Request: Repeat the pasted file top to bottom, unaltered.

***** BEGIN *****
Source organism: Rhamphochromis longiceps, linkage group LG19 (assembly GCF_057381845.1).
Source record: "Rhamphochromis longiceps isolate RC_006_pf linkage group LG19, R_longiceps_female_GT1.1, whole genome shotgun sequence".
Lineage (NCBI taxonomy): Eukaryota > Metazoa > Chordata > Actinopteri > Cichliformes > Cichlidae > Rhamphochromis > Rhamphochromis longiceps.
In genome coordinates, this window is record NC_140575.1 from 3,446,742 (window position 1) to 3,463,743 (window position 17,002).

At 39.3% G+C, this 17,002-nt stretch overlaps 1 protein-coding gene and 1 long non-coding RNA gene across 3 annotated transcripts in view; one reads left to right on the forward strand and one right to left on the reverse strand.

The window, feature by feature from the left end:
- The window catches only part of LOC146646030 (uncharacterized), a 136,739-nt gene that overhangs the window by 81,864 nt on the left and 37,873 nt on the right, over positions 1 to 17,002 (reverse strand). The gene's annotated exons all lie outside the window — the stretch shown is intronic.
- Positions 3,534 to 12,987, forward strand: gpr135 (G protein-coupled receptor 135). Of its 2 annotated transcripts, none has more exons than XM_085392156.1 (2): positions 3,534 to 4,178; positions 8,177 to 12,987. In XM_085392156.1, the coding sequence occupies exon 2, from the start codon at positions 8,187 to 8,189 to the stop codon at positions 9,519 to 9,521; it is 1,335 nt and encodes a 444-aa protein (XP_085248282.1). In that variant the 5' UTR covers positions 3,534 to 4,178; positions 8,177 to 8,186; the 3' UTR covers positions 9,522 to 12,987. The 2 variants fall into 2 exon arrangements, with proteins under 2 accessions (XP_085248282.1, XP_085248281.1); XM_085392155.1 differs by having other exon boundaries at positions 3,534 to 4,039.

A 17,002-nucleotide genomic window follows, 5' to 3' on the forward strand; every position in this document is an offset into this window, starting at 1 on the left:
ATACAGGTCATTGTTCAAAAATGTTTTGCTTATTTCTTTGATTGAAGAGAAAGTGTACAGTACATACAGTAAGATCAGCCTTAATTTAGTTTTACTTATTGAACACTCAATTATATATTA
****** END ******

Source organism: Rhamphochromis longiceps, linkage group LG19 (assembly GCF_057381845.1).
Source record: "Rhamphochromis longiceps isolate RC_006_pf linkage group LG19, R_longiceps_female_GT1.1, whole genome shotgun sequence".
Lineage (NCBI taxonomy): Eukaryota > Metazoa > Chordata > Actinopteri > Cichliformes > Cichlidae > Rhamphochromis > Rhamphochromis longiceps.
In genome coordinates, this window is record NC_140575.1 from 3,446,742 (window position 1) to 3,463,743 (window position 17,002).

At 39.3% G+C, this 17,002-nt stretch overlaps 1 protein-coding gene and 1 long non-coding RNA gene across 3 annotated transcripts in view; one reads left to right on the forward strand and one right to left on the reverse strand.

The window, feature by feature from the left end:
- The window catches only part of LOC146646030 (uncharacterized), a 136,739-nt gene that overhangs the window by 81,864 nt on the left and 37,873 nt on the right, over positions 1 to 17,002 (reverse strand). The gene's annotated exons all lie outside the window — the stretch shown is intronic.
- Positions 3,534 to 12,987, forward strand: gpr135 (G protein-coupled receptor 135). Of its 2 annotated transcripts, none has more exons than XM_085392156.1 (2): positions 3,534 to 4,178; positions 8,177 to 12,987. In XM_085392156.1, the coding sequence occupies exon 2, from the start codon at positions 8,187 to 8,189 to the stop codon at positions 9,519 to 9,521; it is 1,335 nt and encodes a 444-aa protein (XP_085248282.1). In that variant the 5' UTR covers positions 3,534 to 4,178; positions 8,177 to 8,186; the 3' UTR covers positions 9,522 to 12,987. The 2 variants fall into 2 exon arrangements, with proteins under 2 accessions (XP_085248282.1, XP_085248281.1); XM_085392155.1 differs by having other exon boundaries at positions 3,534 to 4,039.

A 17,002-nucleotide genomic window follows, 5' to 3' on the forward strand; every position in this document is an offset into this window, starting at 1 on the left:
ATACAGGTCATTGTTCAAAAATGTTTTGCTTATTTCTTTGATTGAAGAGAAAGTGTACAGTACATACAGTAAGATCAGCCTTAATTTAGTTTTACTTATTGAACACTCAATTATATATTA